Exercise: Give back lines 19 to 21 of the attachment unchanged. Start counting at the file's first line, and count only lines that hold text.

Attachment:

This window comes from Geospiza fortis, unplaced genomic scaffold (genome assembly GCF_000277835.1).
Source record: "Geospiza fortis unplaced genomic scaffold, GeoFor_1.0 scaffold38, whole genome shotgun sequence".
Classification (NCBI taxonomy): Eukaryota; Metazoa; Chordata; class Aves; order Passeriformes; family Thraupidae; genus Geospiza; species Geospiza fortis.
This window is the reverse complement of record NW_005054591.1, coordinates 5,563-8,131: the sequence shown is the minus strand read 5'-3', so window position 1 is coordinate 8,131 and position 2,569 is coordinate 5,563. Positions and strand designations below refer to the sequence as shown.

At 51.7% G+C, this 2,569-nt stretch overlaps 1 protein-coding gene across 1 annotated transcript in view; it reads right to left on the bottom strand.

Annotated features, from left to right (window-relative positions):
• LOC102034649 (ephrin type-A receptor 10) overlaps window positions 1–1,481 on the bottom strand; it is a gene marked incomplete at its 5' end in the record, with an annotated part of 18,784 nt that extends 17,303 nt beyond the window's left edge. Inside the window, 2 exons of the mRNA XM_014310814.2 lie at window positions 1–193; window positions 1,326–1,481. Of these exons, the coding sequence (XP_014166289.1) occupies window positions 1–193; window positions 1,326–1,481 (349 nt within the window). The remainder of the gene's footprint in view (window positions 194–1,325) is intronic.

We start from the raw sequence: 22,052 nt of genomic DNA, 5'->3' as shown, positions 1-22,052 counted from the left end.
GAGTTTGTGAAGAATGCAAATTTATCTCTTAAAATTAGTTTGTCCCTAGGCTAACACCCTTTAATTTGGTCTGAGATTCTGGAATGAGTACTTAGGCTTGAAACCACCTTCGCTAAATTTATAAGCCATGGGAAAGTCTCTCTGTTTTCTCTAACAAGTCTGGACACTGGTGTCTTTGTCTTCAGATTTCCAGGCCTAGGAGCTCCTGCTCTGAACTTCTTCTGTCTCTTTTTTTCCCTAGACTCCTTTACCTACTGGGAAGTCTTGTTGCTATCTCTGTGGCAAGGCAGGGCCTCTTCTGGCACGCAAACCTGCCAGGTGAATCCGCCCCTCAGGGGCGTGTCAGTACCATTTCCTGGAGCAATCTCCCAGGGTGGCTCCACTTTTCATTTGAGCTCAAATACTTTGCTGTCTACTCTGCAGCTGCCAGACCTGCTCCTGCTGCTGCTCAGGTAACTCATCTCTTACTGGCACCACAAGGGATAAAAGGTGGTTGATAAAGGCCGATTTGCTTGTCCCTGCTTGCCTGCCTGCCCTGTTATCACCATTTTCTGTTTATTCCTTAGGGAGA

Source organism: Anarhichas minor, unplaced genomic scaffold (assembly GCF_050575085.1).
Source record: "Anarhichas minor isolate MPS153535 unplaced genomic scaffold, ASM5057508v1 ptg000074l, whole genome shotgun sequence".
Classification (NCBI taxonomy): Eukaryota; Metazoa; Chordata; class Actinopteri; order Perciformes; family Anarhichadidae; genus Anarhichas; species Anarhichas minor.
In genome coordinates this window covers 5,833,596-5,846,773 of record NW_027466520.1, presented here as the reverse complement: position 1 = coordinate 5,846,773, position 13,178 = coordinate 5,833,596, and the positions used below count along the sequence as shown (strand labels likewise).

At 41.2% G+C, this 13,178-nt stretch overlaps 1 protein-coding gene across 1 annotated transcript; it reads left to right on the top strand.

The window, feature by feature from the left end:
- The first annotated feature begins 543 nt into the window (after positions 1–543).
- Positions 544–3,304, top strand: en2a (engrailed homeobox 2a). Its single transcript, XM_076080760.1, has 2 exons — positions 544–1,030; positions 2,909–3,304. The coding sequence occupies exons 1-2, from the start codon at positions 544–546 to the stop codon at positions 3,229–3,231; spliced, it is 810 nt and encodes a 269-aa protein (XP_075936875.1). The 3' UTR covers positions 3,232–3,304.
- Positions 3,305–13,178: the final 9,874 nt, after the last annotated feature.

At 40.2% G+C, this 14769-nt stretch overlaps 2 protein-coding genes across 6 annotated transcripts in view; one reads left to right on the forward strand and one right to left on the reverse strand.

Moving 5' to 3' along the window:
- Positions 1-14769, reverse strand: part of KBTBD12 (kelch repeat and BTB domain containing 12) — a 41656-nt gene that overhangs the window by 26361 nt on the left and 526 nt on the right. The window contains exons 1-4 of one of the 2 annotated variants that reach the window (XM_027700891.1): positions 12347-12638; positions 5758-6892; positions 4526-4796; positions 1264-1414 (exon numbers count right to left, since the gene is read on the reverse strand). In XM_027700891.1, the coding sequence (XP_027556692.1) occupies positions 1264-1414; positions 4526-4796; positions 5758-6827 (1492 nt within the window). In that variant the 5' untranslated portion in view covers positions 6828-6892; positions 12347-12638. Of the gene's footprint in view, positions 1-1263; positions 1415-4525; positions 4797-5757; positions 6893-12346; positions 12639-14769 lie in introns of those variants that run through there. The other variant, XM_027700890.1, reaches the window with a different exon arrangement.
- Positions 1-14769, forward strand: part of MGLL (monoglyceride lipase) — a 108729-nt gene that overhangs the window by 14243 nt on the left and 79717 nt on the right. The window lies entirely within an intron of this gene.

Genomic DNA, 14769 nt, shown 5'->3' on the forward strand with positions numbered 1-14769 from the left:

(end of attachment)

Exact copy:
At 40.2% G+C, this 14769-nt stretch overlaps 2 protein-coding genes across 6 annotated transcripts in view; one reads left to right on the forward strand and one right to left on the reverse strand.

Moving 5' to 3' along the window:
- Positions 1-14769, reverse strand: part of KBTBD12 (kelch repeat and BTB domain containing 12) — a 41656-nt gene that overhangs the window by 26361 nt on the left and 526 nt on the right. The window contains exons 1-4 of one of the 2 annotated variants that reach the window (XM_027700891.1): positions 12347-12638; positions 5758-6892; positions 4526-4796; positions 1264-1414 (exon numbers count right to left, since the gene is read on the reverse strand). In XM_027700891.1, the coding sequence (XP_027556692.1) occupies positions 1264-1414; positions 4526-4796; positions 5758-6827 (1492 nt within the window). In that variant the 5' untranslated portion in view covers positions 6828-6892; positions 12347-12638. Of the gene's footprint in view, positions 1-1263; positions 1415-4525; positions 4797-5757; positions 6893-12346; positions 12639-14769 lie in introns of those variants that run through there. The other variant, XM_027700890.1, reaches the window with a different exon arrangement.